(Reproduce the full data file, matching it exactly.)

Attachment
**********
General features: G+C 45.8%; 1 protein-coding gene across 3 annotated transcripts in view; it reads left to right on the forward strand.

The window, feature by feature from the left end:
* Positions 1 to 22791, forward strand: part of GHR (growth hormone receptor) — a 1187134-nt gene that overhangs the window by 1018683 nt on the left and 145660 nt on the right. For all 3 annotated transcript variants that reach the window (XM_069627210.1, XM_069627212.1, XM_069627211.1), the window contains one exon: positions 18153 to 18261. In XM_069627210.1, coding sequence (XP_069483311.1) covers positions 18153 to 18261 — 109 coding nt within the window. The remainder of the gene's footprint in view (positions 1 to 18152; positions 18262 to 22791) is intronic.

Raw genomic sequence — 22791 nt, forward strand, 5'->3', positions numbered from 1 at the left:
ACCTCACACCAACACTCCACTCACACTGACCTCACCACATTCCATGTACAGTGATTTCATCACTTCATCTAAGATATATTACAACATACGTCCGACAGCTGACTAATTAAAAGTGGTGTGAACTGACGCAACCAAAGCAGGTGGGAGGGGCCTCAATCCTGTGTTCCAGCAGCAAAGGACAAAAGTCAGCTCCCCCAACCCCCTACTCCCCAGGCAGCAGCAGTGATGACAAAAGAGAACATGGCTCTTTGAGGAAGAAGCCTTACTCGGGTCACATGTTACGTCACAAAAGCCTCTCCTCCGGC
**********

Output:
General features: G+C 45.8%; 1 protein-coding gene across 3 annotated transcripts in view; it reads left to right on the forward strand.

The window, feature by feature from the left end:
* Positions 1 to 22791, forward strand: part of GHR (growth hormone receptor) — a 1187134-nt gene that overhangs the window by 1018683 nt on the left and 145660 nt on the right. For all 3 annotated transcript variants that reach the window (XM_069627210.1, XM_069627212.1, XM_069627211.1), the window contains one exon: positions 18153 to 18261. In XM_069627210.1, coding sequence (XP_069483311.1) covers positions 18153 to 18261 — 109 coding nt within the window. The remainder of the gene's footprint in view (positions 1 to 18152; positions 18262 to 22791) is intronic.

Raw genomic sequence — 22791 nt, forward strand, 5'->3', positions numbered from 1 at the left:
ACCTCACACCAACACTCCACTCACACTGACCTCACCACATTCCATGTACAGTGATTTCATCACTTCATCTAAGATATATTACAACATACGTCCGACAGCTGACTAATTAAAAGTGGTGTGAACTGACGCAACCAAAGCAGGTGGGAGGGGCCTCAATCCTGTGTTCCAGCAGCAAAGGACAAAAGTCAGCTCCCCCAACCCCCTACTCCCCAGGCAGCAGCAGTGATGACAAAAGAGAACATGGCTCTTTGAGGAAGAAGCCTTACTCGGGTCACATGTTACGTCACAAAAGCCTCTCCTCCGGC